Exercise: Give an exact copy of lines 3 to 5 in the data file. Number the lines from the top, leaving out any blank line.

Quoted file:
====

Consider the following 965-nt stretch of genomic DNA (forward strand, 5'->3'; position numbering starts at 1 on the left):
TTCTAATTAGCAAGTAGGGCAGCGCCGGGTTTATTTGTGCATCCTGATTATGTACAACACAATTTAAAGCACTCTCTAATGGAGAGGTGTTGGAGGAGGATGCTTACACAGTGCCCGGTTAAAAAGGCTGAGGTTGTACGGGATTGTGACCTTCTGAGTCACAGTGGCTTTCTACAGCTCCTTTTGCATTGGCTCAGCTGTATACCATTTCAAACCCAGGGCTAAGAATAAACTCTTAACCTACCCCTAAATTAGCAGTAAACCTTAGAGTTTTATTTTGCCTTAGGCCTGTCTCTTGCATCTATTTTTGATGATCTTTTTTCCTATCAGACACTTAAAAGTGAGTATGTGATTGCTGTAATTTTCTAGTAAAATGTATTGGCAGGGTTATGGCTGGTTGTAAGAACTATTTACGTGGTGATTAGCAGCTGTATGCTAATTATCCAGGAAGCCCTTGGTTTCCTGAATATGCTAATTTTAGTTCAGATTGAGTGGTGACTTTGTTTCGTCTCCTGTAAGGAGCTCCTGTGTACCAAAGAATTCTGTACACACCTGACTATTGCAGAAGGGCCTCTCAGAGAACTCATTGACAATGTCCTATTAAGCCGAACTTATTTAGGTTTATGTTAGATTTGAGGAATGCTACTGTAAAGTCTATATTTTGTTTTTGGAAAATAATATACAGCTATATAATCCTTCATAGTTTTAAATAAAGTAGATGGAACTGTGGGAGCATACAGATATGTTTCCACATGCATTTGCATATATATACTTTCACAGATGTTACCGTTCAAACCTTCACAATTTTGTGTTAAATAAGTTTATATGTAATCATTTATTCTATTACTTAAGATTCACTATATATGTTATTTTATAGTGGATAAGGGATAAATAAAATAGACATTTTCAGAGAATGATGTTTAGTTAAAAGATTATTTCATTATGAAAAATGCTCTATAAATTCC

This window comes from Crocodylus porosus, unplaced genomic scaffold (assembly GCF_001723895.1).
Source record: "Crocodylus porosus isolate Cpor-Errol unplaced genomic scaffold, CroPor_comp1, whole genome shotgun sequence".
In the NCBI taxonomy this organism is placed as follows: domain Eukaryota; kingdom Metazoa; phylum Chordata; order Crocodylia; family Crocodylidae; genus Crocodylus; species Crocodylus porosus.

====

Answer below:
This window comes from Crocodylus porosus, unplaced genomic scaffold (assembly GCF_001723895.1).
Source record: "Crocodylus porosus isolate Cpor-Errol unplaced genomic scaffold, CroPor_comp1, whole genome shotgun sequence".
In the NCBI taxonomy this organism is placed as follows: domain Eukaryota; kingdom Metazoa; phylum Chordata; order Crocodylia; family Crocodylidae; genus Crocodylus; species Crocodylus porosus.